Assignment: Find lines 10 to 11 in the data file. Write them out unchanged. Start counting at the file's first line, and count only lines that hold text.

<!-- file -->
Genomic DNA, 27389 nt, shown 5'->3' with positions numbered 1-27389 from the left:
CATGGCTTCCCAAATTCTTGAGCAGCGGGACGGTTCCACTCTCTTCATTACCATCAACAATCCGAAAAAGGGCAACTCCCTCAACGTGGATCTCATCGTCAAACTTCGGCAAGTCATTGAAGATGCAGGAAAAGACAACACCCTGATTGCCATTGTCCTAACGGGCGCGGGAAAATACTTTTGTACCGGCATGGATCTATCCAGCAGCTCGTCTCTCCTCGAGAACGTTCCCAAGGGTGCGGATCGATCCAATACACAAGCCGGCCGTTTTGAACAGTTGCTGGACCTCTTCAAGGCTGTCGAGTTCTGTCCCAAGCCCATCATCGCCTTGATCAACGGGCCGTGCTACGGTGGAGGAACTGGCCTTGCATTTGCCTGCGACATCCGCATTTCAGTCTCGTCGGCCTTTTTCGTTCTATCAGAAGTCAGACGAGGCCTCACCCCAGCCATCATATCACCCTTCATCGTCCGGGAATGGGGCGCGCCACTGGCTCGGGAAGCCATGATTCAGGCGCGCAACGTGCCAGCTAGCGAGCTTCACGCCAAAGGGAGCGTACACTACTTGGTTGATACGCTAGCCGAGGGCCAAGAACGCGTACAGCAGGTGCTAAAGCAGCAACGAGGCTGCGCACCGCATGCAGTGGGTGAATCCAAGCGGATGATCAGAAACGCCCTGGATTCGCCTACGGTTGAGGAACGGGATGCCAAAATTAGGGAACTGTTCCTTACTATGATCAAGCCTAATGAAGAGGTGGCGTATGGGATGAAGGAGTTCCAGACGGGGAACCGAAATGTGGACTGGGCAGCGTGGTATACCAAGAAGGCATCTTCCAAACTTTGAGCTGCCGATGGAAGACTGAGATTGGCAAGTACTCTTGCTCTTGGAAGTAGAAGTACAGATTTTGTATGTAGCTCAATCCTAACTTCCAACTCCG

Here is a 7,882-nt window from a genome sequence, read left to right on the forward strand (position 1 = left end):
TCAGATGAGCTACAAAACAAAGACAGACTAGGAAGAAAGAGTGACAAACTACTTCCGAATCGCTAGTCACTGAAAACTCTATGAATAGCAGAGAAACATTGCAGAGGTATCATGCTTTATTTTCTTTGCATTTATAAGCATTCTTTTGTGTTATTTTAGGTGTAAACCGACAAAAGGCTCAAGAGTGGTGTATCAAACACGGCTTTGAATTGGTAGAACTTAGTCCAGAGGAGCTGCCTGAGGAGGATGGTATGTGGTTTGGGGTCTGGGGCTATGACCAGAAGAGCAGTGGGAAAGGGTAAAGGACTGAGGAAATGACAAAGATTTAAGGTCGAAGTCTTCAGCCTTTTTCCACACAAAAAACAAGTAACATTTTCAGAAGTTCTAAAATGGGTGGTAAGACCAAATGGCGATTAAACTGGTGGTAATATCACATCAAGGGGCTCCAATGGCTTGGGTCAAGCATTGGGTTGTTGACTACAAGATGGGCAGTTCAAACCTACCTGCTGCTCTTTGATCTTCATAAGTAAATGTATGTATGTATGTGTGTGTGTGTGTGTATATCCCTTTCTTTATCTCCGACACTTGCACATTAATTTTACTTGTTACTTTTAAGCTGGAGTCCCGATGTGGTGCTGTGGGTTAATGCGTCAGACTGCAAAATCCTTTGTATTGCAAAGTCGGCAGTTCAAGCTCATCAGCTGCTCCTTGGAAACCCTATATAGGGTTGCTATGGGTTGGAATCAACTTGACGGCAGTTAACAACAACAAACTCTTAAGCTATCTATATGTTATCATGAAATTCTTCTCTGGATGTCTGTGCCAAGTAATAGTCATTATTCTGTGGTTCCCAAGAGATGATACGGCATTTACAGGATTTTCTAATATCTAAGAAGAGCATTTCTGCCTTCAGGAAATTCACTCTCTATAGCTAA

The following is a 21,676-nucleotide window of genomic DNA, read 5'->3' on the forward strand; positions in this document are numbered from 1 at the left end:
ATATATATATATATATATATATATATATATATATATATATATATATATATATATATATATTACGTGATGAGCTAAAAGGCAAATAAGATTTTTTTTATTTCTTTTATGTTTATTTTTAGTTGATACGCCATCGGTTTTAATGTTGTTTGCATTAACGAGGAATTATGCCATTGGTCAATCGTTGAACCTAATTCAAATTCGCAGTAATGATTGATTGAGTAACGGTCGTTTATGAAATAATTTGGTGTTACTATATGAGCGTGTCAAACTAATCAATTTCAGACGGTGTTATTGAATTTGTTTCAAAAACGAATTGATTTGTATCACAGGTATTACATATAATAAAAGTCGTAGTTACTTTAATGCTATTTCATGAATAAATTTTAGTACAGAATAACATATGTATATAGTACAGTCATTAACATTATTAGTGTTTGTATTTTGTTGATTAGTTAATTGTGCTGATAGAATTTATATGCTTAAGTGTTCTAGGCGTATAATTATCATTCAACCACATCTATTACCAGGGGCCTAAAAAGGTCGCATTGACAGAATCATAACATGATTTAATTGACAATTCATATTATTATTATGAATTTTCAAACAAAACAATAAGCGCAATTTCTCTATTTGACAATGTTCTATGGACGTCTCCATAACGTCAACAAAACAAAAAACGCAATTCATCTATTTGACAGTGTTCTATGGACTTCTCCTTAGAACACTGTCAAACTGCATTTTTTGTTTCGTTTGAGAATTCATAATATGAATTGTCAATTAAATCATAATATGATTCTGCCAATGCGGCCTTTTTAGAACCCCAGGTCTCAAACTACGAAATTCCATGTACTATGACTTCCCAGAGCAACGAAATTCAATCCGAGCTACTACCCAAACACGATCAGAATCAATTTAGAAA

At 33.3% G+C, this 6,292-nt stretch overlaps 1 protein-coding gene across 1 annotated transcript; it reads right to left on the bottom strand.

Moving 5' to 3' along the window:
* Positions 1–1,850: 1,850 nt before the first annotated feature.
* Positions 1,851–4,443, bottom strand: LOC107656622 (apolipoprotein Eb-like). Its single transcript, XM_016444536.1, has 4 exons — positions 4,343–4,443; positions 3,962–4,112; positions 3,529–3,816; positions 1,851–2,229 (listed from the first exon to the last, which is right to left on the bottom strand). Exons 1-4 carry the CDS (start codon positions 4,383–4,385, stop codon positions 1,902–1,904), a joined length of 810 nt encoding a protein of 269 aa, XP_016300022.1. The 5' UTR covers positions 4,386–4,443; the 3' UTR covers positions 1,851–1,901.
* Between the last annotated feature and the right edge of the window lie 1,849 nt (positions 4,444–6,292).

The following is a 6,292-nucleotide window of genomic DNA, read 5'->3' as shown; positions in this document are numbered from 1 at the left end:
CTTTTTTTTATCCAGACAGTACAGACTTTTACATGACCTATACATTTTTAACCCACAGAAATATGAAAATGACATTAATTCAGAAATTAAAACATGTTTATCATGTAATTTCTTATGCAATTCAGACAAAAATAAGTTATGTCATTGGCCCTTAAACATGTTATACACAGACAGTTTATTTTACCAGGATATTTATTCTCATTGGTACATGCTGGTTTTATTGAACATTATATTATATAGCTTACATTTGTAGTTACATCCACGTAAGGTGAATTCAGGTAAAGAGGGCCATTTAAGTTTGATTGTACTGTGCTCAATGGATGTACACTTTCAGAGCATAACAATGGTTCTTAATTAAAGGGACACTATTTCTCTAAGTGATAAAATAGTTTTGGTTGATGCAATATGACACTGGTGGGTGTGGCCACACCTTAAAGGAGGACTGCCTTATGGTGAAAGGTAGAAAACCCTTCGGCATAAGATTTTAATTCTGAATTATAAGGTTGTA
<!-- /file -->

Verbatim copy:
* Positions 1,851–4,443, bottom strand: LOC107656622 (apolipoprotein Eb-like). Its single transcript, XM_016444536.1, has 4 exons — positions 4,343–4,443; positions 3,962–4,112; positions 3,529–3,816; positions 1,851–2,229 (listed from the first exon to the last, which is right to left on the bottom strand). Exons 1-4 carry the CDS (start codon positions 4,383–4,385, stop codon positions 1,902–1,904), a joined length of 810 nt encoding a protein of 269 aa, XP_016300022.1. The 5' UTR covers positions 4,386–4,443; the 3' UTR covers positions 1,851–1,901.
* Between the last annotated feature and the right edge of the window lie 1,849 nt (positions 4,444–6,292).